The Hardrock Mining Financial Assurance Saga Is Far From Over.

In our February 2017 article in this legal column, we reported on the United States Environmental Protection Agency’s (U.S. EPA) proposed rule requiring hardrock mines to provide financial assurance demonstrating they are able to fund the costs associated with the future cleanup of the mines under the Comprehensive Environmental Response, Compensation, and Liability Act (CERCLA), the federal statute designed to address releases of hazardous substances and the cleanup of hazardous waste sites nationwide.

The proposed rule, issued a mere 11 days before President Trump took office, would have meant that owners and operators in the hardrock mining industry, which was defined as the extraction, beneficiation, or processing of metals and non-metallic, non-fuel minerals, would have been required to provide proof of financial responsibility for traditional response costs, natural resource damages and health assessment costs. The EPA also proposed a comprehensive electronic registration campaign. The agency received more than 11,000 public comments on the proposed rule as of July 2017.

In December 2017, the EPA had some good news for the hardrock mining industry: in a controversial announcement, the agency stated its intention not to issue the final rule, finding that there was no need for any CERCLA financial assurance mechanism for operating hardrock mines.

The EPA reasoned that the proposed rule ignored the fact that modern management practices and modern environmental regulations reduce the risk of tax-payer funded cleanups; that mines likely to cause catastrophic releases are no longer in operation; and that the majority of CERCLA cleanup costs being incurred in connection with hardrock mining are to address legacy contamination and not releases from currently operating mines.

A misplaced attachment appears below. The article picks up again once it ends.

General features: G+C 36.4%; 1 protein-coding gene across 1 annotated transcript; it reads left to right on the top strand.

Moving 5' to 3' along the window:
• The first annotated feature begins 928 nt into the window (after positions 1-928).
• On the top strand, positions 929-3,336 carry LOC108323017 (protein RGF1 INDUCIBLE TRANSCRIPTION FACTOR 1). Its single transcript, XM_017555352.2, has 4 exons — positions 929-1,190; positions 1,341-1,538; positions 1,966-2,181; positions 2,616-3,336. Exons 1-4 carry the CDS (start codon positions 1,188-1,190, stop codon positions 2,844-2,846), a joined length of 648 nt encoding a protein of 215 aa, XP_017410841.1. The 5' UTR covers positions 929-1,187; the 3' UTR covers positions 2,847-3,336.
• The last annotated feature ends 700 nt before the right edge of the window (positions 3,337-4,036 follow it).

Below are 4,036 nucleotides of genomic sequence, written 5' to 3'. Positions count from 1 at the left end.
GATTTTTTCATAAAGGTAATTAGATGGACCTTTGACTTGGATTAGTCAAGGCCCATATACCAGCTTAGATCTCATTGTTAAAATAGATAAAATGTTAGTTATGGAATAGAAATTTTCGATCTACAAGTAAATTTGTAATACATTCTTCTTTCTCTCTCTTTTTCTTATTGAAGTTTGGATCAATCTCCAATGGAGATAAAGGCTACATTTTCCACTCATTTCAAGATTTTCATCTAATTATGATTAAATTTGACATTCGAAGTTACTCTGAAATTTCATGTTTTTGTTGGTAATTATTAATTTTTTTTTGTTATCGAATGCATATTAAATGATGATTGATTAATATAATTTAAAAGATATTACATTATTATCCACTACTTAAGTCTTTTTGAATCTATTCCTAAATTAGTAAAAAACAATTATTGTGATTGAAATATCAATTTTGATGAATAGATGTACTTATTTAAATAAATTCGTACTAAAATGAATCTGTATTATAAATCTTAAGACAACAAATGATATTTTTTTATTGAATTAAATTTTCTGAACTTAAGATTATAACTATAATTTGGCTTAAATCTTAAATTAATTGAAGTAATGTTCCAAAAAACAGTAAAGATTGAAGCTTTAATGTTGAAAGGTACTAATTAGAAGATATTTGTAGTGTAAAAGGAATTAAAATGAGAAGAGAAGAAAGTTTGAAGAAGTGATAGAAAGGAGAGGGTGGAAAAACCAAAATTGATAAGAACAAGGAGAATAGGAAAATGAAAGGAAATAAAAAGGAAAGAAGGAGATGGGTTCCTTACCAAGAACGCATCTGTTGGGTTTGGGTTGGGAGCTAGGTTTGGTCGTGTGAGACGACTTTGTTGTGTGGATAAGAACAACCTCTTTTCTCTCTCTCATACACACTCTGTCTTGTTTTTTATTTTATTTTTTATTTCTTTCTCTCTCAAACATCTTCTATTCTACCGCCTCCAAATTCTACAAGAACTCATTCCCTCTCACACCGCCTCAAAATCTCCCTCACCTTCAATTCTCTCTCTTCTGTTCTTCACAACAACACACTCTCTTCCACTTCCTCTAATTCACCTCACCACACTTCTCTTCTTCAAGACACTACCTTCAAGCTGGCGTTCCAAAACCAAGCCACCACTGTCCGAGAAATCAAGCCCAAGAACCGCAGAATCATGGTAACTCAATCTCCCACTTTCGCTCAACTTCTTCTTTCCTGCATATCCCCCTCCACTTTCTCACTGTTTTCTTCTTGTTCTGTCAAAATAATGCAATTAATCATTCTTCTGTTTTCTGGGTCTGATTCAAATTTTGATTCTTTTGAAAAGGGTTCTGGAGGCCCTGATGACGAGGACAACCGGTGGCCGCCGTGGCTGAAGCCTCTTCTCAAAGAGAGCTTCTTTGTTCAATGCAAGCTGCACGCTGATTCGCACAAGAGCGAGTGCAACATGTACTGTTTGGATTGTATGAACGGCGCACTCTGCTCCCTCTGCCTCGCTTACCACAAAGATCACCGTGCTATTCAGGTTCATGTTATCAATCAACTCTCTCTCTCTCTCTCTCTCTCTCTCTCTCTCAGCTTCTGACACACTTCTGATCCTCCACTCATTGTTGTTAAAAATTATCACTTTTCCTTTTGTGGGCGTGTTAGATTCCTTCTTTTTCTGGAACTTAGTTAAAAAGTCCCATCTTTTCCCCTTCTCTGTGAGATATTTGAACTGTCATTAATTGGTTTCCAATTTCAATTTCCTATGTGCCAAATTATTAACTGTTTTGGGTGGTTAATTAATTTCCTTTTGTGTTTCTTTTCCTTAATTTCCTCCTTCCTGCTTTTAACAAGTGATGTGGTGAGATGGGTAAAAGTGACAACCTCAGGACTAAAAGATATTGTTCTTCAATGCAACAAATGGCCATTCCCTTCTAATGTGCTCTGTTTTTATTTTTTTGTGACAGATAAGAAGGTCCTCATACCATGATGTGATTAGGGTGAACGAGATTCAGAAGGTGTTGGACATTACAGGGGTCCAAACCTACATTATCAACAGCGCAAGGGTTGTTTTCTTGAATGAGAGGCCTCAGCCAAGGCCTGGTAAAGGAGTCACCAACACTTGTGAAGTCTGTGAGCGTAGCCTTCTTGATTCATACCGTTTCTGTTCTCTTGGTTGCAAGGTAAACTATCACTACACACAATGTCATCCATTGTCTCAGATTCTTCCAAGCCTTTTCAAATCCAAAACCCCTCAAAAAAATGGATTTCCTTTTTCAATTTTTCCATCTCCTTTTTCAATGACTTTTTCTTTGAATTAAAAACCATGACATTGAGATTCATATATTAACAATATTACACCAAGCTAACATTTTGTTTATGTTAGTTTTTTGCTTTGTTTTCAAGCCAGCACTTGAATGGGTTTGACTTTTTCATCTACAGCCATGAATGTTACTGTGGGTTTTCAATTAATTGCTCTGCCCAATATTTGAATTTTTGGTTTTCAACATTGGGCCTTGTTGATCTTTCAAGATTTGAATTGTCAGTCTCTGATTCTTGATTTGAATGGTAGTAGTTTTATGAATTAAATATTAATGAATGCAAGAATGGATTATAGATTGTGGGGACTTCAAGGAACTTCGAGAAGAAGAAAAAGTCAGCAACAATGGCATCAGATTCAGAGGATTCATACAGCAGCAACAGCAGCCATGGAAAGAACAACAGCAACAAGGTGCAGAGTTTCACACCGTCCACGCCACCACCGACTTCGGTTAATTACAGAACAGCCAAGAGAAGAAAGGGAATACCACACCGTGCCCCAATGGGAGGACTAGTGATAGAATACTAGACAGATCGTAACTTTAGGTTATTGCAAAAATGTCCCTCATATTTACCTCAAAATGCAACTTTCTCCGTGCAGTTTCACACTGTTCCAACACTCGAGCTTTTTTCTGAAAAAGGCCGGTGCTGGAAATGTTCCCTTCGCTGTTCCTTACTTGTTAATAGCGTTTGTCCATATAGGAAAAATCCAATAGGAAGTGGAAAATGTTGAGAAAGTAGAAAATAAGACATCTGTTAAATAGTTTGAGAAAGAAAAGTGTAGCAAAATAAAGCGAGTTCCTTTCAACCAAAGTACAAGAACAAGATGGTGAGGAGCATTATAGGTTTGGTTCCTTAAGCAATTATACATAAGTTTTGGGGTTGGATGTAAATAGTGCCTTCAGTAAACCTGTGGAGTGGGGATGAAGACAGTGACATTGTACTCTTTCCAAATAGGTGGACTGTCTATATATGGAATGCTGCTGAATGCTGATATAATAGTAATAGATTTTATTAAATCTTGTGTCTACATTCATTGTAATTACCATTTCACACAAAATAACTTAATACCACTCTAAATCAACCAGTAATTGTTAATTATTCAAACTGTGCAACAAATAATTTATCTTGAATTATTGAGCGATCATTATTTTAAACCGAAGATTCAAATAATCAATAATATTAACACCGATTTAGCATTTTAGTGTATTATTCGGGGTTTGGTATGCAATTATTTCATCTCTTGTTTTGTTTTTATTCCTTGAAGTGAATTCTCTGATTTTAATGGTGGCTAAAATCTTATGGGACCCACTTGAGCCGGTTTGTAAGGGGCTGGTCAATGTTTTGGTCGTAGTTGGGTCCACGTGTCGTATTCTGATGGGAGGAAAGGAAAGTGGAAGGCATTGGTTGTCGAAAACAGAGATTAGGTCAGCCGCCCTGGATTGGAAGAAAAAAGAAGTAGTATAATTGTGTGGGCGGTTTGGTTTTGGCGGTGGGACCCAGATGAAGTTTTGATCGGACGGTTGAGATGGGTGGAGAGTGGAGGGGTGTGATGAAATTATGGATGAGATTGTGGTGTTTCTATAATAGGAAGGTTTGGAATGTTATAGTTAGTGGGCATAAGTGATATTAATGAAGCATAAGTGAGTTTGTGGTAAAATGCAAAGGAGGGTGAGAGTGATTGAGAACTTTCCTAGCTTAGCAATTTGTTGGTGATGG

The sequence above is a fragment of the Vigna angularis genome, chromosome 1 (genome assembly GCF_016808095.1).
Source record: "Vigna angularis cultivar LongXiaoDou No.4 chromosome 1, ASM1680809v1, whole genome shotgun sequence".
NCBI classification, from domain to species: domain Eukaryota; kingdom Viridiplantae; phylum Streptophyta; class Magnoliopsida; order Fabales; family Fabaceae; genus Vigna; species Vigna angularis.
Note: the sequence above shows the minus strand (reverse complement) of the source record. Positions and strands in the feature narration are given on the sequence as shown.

The agency also found that the proposed rule could result in duplication of other state and federal financial responsibility requirements, that the proposed rule may have preempted existing state financial responsibility requirements, and that the industry may have difficulty obtaining the financial instruments required.

If some wondered whether the EPA’s decision shut the door for good on CERCLA financial responsibility requirements for hardrock mines, that question was promptly answered as several environmental organizations filed suit in the U.S. Court of Appeals for the D.C. Circuit, challenging the EPA’s decision not to issue the rule. A number of state agencies, mining companies and associations intervened in support of the EPA’s decision. In March, the D.C. Circuit heard oral argument in the case of Idaho Conservation League, et al., v. Andrew Wheeler, EPA Administrator, et al., Case no. 18-1141.

There is no clear timeframe by which the court must issue an opinion, but how the court rules may have multi-billion dollar implications, leaving the hardrock mining industry hanging on as the roller coaster continues.

The EPA’s decision not to regulate in this area will open the door to state regulation since the EPA deferred to the states to implement environmental protections for hardrock mining. Many states have no financial assurance requirements for hardrock mines, but that may be changing.

In March, Colorado passed a bill that makes Colorado the first western hardrock mining state to ban the practice of self-bonding, a controversial form of financial assurance where mining companies guarantee they have the cash for mine remediation in the event of closure based solely on their financial health.

The new law also requires hardrock mining owners and operators to demonstrate they can pay to treat polluted water and provide a timeline for that treatment before receiving permits. The bill, when introduced, was backed by the state’s Department of Natural Resources, which is responsible for issuing mining permits, and it enjoyed considerable support in a state still dealing with the environmental impacts of a the 2015 Gold King Mine spill, when 3 million gal. of mining sludge was released into Colorado’s Animas River.

Other states may contemplate similar financial assurance requirements in the near future if the EPA declines to regulate in this area. Stay tuned as this saga continues.

Megan Caldwell is a partner at the Denver office of Husch Blackwell. She specializes in environmental law with experience in energy industries. Caldwell can be reached at [email protected].

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